I had long worried that I was incapable of having a profound experience of art and I had trouble believing that anyone had, at least anyone I knew. I was intensely suspicious of people who claimed a poem or painting or piece of music ‘changed their life,’ especially since I had often known these people before and after their experience and could register no change. … The closest I’d come to having a profound experience of art was probably the experience of this distance, a profound experience of the absence of profundity.”
For many, Easter Sunday is a time to reflect on one very important body, the one that rose from the dead to make thunderous proclamations and upend the world forever.
For me, Easter Sunday, a few days ago, was a time to reflect on scores of bodies congregated in a Manhattan museum, a reflection that furnished its own transcendence, its own religious experience, if you will.
“Like Life” nimbly and epically presents some 120 works spanning 700 years, from classical Greek to contemporary bad boy Jeff Koons, and oodles in between: Donatello, El Greco, Jean-Léon Gérôme, Rodin, Degas, Louise Bourgeois, Meret Oppenheim, Isa Genzken, Charles Ray, and so many more.
The show’s thrills (and chills) include an awesome array of wax effigies, reliquaries, mannequins and anatomical models — including graphic autopsy depictions — plus tiny-scale sculptures from the Renaissance and beyond. There is lots of nakedness.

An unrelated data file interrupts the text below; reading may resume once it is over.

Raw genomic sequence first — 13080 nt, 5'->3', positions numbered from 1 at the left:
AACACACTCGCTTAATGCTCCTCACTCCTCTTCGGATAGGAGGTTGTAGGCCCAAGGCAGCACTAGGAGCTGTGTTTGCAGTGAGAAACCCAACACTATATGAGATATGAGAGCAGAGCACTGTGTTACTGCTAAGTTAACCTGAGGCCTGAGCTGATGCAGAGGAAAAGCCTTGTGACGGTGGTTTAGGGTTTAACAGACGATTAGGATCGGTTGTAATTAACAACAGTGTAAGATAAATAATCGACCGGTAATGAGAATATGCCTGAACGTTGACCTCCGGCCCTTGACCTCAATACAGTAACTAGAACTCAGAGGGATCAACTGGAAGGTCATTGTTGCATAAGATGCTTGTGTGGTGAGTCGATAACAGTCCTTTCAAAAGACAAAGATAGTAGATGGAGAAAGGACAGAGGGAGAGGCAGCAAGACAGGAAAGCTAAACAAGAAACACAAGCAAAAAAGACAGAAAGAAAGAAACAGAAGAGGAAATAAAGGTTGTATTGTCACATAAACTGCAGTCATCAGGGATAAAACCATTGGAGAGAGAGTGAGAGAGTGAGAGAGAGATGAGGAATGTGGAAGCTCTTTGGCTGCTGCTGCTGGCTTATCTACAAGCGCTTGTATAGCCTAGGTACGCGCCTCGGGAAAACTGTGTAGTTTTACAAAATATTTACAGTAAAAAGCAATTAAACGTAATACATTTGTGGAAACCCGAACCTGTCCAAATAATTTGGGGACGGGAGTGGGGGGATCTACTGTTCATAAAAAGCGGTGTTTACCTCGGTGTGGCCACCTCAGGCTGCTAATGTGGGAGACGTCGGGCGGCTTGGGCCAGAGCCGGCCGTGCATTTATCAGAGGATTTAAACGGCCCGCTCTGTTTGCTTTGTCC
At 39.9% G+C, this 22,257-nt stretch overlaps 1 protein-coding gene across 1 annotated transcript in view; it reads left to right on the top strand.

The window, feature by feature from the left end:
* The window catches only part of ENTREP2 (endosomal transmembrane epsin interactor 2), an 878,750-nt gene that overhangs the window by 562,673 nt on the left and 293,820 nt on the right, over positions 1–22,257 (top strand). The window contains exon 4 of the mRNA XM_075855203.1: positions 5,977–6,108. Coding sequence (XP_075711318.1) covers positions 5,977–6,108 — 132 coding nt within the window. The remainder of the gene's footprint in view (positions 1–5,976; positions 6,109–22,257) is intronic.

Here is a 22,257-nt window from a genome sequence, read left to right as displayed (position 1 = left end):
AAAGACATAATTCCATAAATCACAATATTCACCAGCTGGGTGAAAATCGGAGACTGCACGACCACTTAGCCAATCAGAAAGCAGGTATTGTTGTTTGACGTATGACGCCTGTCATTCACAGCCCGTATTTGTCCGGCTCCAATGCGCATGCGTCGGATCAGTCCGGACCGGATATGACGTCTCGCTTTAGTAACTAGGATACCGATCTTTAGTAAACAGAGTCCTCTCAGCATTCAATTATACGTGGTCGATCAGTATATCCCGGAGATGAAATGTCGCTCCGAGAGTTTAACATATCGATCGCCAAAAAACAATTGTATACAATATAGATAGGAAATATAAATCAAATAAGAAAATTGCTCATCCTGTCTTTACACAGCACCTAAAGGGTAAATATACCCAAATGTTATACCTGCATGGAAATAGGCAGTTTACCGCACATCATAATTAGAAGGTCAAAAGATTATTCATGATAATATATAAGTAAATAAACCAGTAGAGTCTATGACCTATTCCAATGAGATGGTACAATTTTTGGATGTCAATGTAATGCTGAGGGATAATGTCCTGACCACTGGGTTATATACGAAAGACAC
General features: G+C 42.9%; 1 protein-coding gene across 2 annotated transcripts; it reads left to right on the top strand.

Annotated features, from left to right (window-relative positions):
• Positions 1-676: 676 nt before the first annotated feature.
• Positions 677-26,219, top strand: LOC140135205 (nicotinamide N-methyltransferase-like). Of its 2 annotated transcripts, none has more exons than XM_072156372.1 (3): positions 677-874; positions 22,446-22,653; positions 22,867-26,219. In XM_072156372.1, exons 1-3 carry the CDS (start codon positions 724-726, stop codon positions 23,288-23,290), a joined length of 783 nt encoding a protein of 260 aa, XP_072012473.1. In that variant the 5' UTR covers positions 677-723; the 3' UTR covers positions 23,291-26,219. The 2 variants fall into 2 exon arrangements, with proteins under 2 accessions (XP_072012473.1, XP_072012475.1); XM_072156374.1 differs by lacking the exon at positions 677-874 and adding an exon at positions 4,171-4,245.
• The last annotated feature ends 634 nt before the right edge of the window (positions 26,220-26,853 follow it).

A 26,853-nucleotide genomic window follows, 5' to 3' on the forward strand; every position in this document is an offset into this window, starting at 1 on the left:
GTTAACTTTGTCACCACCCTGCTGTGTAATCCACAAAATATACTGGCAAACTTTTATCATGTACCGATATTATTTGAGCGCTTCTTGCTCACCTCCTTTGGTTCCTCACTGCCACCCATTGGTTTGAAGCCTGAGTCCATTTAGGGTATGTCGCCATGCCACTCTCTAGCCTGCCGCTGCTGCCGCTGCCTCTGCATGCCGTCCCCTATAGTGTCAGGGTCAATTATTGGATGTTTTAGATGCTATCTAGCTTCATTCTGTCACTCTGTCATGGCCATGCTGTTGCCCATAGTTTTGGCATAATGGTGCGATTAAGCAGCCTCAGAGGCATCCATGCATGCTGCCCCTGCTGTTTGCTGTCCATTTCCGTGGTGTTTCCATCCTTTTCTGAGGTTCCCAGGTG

My visit was a promenade amid faces and bodies, hands and limbs and heads, some bloody, some immaculate. Many of the life-size bodies, often made of wax, are so realistic I practically did double-takes. Once in a while I flinched and muttered, “Christ.”
Juxtapositions with ancient and new figures are clever and provocative, almost none of them without wit and wonder. Throughout, spellbound, I contemplated mortality and deformity, the genius of art and the supremacy of the visionary. Gladly, I was just as often captivated as creeped-out. It’s a sweet and savory affair.
These are a few quotes about the arts that I’ve carried around for a while. I believe they’re intellectual gold:
“Art, love and God — they’re dumb words, and probably the dumbest is art. I don’t know what it is, art. But I believe in it, so far.” — Damien Hirst
“The last hope is that art may transmute the disappointments of life into something more radiant and stable; the lasting bitterness is that although art may guide ‘what pangs there be/Into a bearable choreography,’ it does not repair the original life-rift.” — Helen Vendler, with excerpts from poet James Merrill
On theater and art:
“The new generation of theatergoers are suburban know-nothings dumbed down to the point of expecting art to be some kind of inclusive, fraudulently life-affirming group-grope, instead of what it is: arrogant, autocratic, and potentially monstrous!” — David Hirson, “Wrong Mountain”